Seattle Avionics has launched the new FlyQ Online 1.0 and announced it will soon release the upgraded FlyQ electronic flight bag with new features including augmented reality, full iPhone compatibility, and airport information and instrument procedures for airports in Mexico and Central America. Both products also now offer helicopter charts.
Features added to FlyQ Online include time-based weather, an altitude slider to check winds aloft, detailed color-coded temporary flight restrictions, and the ability to export flight plans to ForeFlight and other formats including PDF, GPX, and KML files. METAR and TAF descriptions, winds aloft, airmets, and sigmets are presented on a timeline so that pilots can “see how weather is expected to change over time.” Similarly, pilots can move an altitude slider to find winds aloft that best suit their route. Other weather features include animated and static radar, surface winds, temperatures, precipitation, visibility, and pilot reports.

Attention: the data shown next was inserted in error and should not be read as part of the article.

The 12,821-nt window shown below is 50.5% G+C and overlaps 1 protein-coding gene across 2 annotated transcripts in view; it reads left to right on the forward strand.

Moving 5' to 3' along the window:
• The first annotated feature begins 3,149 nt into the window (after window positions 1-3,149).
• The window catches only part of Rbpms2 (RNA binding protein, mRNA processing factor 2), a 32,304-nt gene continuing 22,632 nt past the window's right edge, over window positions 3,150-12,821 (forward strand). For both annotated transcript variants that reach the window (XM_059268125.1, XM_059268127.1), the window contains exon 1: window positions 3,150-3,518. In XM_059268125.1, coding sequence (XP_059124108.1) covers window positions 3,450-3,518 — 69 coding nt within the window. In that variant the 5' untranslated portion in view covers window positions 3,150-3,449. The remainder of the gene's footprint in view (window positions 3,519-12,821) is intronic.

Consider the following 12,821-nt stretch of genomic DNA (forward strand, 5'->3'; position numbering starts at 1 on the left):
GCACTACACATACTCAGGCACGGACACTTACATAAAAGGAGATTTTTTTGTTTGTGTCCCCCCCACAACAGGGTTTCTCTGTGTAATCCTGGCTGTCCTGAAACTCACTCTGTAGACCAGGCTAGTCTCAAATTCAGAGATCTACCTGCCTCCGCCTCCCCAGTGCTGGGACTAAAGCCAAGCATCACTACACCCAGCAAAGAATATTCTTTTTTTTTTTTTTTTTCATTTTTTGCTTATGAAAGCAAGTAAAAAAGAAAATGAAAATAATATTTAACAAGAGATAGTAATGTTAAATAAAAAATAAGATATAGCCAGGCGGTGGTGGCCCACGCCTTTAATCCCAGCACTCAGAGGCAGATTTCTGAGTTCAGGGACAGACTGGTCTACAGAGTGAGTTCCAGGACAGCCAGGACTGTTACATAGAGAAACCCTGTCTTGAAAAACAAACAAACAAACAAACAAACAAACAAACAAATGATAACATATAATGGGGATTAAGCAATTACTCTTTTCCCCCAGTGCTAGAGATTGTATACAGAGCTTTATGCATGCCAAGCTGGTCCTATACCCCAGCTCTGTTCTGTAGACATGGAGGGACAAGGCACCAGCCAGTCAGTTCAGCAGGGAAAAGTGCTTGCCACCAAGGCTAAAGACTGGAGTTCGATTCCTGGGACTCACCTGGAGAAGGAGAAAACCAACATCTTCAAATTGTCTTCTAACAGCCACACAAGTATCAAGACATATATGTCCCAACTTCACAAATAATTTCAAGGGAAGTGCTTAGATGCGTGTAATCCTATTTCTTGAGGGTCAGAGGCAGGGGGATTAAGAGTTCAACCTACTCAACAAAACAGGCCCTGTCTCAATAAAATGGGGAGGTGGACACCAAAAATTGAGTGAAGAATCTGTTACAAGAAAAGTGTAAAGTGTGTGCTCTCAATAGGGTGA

Version 3.0 of FlyQ EFB is billed as the “most significant upgrade in FlyQ’s history.” By developing full iPhone support and integrating augmented reality from the company’s FlyQ InSight product, “FlyQ EFB combines the live out-the-window video feed from the iPad or iPhone with computer-generated overlays showing where airports are,” the company said. Users’ subscriptions to the app can now be used on all iPads and iPhones that the subscriber owns. It integrates with FlyQ Online and will have the same functionality on iPhones as on the iPad, except for the split-screen capability.
By David Tulis
James W. Brown Jr., who led Hartzell Propeller Inc. for nearly a quarter-century that spanned the aviation industry’s tumultuous 1990s, died November 20, 2017, at age 84 surrounded by his family. An obituary posted by the family lauded the aviator’s “wisdom, intelligence, kindness, humor, and sense of adventure.” AOPA President and CEO Mark Baker noted that Brown had two favorite sayings: “Break a rule every day” and “heed the ‘Eleventh Commandment,’” which Brown endorsed as being “Thou shalt go for it.”